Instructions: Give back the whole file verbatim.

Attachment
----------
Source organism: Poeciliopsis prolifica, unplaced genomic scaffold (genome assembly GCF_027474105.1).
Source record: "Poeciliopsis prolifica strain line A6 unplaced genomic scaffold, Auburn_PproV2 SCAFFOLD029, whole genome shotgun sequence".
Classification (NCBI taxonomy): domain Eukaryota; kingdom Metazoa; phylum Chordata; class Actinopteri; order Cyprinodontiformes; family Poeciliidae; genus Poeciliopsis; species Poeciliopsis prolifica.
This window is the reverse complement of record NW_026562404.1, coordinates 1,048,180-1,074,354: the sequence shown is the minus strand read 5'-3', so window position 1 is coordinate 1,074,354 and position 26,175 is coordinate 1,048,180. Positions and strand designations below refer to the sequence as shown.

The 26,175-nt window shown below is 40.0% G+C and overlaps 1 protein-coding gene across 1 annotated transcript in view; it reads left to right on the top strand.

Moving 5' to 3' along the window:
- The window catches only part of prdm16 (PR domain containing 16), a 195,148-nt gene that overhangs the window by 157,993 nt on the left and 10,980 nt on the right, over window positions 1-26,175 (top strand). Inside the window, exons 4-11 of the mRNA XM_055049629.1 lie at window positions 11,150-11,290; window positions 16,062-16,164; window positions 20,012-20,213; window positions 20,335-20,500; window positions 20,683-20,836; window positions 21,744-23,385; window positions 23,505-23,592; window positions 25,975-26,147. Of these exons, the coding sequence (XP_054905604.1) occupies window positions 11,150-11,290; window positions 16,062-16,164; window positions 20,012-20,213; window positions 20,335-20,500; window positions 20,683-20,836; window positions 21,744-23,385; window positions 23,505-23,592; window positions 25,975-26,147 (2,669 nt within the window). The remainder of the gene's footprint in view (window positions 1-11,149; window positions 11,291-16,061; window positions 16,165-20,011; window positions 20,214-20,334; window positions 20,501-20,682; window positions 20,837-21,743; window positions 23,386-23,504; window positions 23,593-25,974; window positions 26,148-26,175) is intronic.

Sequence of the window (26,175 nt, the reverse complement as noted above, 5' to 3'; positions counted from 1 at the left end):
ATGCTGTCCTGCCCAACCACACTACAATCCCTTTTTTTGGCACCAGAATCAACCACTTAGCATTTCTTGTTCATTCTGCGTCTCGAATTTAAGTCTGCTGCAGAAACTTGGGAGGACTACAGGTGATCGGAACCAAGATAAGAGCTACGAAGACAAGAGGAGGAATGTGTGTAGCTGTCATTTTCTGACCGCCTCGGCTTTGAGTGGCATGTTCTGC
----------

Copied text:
Source organism: Poeciliopsis prolifica, unplaced genomic scaffold (genome assembly GCF_027474105.1).
Source record: "Poeciliopsis prolifica strain line A6 unplaced genomic scaffold, Auburn_PproV2 SCAFFOLD029, whole genome shotgun sequence".
Classification (NCBI taxonomy): domain Eukaryota; kingdom Metazoa; phylum Chordata; class Actinopteri; order Cyprinodontiformes; family Poeciliidae; genus Poeciliopsis; species Poeciliopsis prolifica.
This window is the reverse complement of record NW_026562404.1, coordinates 1,048,180-1,074,354: the sequence shown is the minus strand read 5'-3', so window position 1 is coordinate 1,074,354 and position 26,175 is coordinate 1,048,180. Positions and strand designations below refer to the sequence as shown.

The 26,175-nt window shown below is 40.0% G+C and overlaps 1 protein-coding gene across 1 annotated transcript in view; it reads left to right on the top strand.

Moving 5' to 3' along the window:
- The window catches only part of prdm16 (PR domain containing 16), a 195,148-nt gene that overhangs the window by 157,993 nt on the left and 10,980 nt on the right, over window positions 1-26,175 (top strand). Inside the window, exons 4-11 of the mRNA XM_055049629.1 lie at window positions 11,150-11,290; window positions 16,062-16,164; window positions 20,012-20,213; window positions 20,335-20,500; window positions 20,683-20,836; window positions 21,744-23,385; window positions 23,505-23,592; window positions 25,975-26,147. Of these exons, the coding sequence (XP_054905604.1) occupies window positions 11,150-11,290; window positions 16,062-16,164; window positions 20,012-20,213; window positions 20,335-20,500; window positions 20,683-20,836; window positions 21,744-23,385; window positions 23,505-23,592; window positions 25,975-26,147 (2,669 nt within the window). The remainder of the gene's footprint in view (window positions 1-11,149; window positions 11,291-16,061; window positions 16,165-20,011; window positions 20,214-20,334; window positions 20,501-20,682; window positions 20,837-21,743; window positions 23,386-23,504; window positions 23,593-25,974; window positions 26,148-26,175) is intronic.

Sequence of the window (26,175 nt, the reverse complement as noted above, 5' to 3'; positions counted from 1 at the left end):
ATGCTGTCCTGCCCAACCACACTACAATCCCTTTTTTTGGCACCAGAATCAACCACTTAGCATTTCTTGTTCATTCTGCGTCTCGAATTTAAGTCTGCTGCAGAAACTTGGGAGGACTACAGGTGATCGGAACCAAGATAAGAGCTACGAAGACAAGAGGAGGAATGTGTGTAGCTGTCATTTTCTGACCGCCTCGGCTTTGAGTGGCATGTTCTGC